ResearchBlogging.orgATTINE ANTS have been a theme at my blog recently. They first showed up in a discussion of their evolutionary tree, then in a post examining their relationship with the actinomycete bacteria that help protect their fungal gardens from parasites. In my reading I stumbled across the article that I will write about today, which seems to have discovered another part to the attine ant symbiosis. As of now this is the sole report on the occurrence of black yeasts living apparently parasitically on the attine ants, reliant upon the cuticular crypts that normally house helpful actinomycetes.

To recap, the attine ants cultivate fungal gardens and eat these fungi. A different fungus called Escovopsis finds these gardens delicious, and can destroy a garden if it is unprotected. The ants protect their gardens by constant cleaning of the fungi and by growing actinomycete bacteria upon their cuticles that produce antifungal agents. The ants evolved crypts in their cuticles to house these bactera and exocrine glands to support their growth. According to Currie and Little, it appears that some species of black yeast have found these crypts inviting and moved in as well.

Currie and Little cultured black yeasts from Apterostigma ants (incidentally, paleoattine coral fungus farmers) of various species. Attempts to culture the yeasts from other ant genera were unsuccessful, but PCR amplification showed the presence of black yeast DNA on multiple other species of attine ants as well. The yeasts were monophyletic, suggesting that their ancestor made the jump to growing upon ants’ chests once, and that these yeasts descended from those fungi. They were collected from multiple locations in South America, showing that the yeast has a wide geographical distribution. Since these fungi are monophyletic, widespread, and occur in both paleoattine and neoattine ants, the authors suggest they were present early in attine ant evolution.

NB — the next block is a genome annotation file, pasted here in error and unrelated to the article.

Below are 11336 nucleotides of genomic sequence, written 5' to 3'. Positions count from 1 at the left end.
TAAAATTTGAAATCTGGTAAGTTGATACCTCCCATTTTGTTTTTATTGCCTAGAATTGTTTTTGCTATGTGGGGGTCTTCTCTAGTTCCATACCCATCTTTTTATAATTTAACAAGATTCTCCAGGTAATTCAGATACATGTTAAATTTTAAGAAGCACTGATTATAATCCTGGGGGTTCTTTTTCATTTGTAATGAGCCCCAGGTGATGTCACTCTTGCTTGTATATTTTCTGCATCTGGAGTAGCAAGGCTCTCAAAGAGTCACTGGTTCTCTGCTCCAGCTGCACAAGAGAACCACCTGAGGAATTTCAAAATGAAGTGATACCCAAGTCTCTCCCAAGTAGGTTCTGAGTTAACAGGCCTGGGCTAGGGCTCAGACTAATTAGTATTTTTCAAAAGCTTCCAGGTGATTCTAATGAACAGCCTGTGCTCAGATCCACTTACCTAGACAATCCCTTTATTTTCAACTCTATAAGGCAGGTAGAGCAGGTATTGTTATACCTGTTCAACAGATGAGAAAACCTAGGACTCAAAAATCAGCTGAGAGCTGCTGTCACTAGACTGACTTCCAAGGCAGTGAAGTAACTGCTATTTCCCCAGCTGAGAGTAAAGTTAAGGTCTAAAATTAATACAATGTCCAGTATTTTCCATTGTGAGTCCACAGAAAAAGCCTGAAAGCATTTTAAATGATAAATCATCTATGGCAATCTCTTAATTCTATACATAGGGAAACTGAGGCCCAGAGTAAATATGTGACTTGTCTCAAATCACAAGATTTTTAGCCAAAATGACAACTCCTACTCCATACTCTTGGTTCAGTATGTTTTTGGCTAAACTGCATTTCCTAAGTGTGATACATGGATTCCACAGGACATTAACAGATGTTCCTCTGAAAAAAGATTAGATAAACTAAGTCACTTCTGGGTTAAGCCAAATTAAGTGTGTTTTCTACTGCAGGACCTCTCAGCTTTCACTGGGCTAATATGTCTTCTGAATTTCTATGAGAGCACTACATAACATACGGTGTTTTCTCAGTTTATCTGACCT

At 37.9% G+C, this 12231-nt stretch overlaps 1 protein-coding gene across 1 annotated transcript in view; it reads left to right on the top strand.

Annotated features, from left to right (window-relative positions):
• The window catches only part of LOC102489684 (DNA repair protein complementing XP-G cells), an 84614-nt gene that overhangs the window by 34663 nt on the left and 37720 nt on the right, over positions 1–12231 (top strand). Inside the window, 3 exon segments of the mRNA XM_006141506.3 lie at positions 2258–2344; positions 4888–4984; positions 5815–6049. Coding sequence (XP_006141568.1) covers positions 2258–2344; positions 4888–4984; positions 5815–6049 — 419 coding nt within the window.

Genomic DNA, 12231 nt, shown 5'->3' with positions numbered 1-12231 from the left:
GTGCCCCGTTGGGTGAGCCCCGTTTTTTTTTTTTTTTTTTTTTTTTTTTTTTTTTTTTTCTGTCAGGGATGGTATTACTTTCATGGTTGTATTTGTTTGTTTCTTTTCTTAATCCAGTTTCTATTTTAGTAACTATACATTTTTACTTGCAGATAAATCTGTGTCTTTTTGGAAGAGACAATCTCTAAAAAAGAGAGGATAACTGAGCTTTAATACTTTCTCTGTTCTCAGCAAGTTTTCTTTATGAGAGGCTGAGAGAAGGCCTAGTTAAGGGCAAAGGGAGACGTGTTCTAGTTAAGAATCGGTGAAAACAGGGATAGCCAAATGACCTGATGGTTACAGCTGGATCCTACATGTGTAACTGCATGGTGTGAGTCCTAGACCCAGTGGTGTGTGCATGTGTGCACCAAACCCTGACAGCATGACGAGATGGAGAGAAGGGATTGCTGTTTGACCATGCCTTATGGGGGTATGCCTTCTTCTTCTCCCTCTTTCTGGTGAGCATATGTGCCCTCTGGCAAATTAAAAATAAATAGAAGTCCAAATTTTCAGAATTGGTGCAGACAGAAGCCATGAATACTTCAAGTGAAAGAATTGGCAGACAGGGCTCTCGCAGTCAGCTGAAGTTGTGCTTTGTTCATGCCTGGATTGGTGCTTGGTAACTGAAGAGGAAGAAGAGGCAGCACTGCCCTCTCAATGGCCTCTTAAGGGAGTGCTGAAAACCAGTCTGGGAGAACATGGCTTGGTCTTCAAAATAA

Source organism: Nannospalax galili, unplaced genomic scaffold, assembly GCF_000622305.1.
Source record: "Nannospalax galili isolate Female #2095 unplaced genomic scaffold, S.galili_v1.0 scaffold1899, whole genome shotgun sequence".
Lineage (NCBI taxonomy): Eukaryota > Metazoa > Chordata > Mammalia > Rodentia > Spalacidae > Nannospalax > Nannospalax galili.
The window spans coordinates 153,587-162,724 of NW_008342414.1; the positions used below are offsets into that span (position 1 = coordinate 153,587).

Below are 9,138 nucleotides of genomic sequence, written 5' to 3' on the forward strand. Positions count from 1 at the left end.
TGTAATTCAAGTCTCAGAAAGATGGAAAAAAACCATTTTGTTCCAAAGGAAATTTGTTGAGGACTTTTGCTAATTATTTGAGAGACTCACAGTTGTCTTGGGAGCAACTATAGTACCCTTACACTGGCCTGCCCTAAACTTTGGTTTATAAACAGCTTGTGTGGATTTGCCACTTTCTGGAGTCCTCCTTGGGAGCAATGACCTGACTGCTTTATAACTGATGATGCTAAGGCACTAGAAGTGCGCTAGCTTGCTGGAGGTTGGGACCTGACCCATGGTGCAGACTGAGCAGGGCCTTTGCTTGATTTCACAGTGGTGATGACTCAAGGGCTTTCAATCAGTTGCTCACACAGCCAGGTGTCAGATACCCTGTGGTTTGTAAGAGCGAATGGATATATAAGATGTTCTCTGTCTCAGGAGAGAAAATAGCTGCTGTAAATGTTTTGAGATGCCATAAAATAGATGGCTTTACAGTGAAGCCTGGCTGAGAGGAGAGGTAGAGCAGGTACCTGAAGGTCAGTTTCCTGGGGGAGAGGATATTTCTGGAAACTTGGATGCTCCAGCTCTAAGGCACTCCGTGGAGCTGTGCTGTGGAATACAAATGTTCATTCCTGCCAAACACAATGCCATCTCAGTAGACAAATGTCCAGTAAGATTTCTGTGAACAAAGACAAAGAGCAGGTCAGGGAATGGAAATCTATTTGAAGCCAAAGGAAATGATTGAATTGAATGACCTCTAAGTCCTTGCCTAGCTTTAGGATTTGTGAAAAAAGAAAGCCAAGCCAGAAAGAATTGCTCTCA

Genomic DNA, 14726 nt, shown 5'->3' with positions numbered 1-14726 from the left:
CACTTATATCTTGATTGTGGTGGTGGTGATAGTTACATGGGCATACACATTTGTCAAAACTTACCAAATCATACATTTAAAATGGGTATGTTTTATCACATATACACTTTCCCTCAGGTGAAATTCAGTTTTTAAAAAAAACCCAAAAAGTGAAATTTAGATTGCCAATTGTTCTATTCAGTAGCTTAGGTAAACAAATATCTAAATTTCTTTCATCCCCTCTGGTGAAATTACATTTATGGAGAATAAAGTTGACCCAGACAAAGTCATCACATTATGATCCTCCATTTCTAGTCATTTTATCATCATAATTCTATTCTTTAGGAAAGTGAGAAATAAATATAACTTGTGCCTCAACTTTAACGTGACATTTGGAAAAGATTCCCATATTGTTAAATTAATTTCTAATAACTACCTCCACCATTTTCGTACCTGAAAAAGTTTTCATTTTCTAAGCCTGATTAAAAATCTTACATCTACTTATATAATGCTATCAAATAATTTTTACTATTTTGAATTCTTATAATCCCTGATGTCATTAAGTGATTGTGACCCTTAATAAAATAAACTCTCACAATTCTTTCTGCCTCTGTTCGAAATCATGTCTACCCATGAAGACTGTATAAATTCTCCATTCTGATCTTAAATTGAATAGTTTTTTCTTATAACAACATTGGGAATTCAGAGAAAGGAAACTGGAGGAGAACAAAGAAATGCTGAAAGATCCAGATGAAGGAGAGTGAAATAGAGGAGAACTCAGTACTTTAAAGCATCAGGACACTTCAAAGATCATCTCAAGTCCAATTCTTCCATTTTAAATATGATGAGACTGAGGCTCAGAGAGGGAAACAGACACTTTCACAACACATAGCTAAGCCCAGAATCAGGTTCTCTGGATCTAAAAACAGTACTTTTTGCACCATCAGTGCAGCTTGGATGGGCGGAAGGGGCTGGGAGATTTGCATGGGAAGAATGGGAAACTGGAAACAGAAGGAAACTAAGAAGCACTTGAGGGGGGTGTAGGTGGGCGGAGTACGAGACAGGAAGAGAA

On Apterostigma workers the yeasts were localized in those areas bearing crypts that house mutualistic actinomycetes. The authors report that the yeasts inhibit actinomycete effectiveness in suppressing Escovopsis, but unfortunately that paper has not been published yet (at least not that I can find). This would make the black yeasts parasites upon the attine ant/actinomycete symbiosis. Apparently the black yeasts find attine cuticular crypts inviting homes. It is unclear whether these yeasts have any detrimental effects upon the ants besides harming the health of their fungal gardens.

The authors suggest four possible routes for the acquisition of black yeasts:

  1. Since a closely related yeast genus, Phialophora, lives endophytically in plants, the yeast may have been transported into ant colonies in leaves used as fertilizer for fungus gardens.
  2. The association between ants and black yeasts may have pre-dated the evolution of fungus farming, similarly to how non-farming ants may carry actinomycete bacteria on their integuments.
  3. The black yeasts may have jumped hosts, perhaps from bark beetles to ants.
  4. The black yeasts may have an association with Pseudonocardia bacteria that pre-dates the mutualistic relationship of these bacteria with ants. Maybe the yeasts are a “third wheel” that the ants have not yet successfully ejected.

The black yeasts represent a new avenue for research in attine ant ecology. I look forward to seeing more about these possibilities in future articles.

Little, A.E., Currie, C.R. (2007). Symbiotic complexity: discovery of a fifth symbiont in the attine ant-microbe symbiosis. Biology Letters, 3(5), 501-504. DOI: 10.1098/rsbl.2007.0253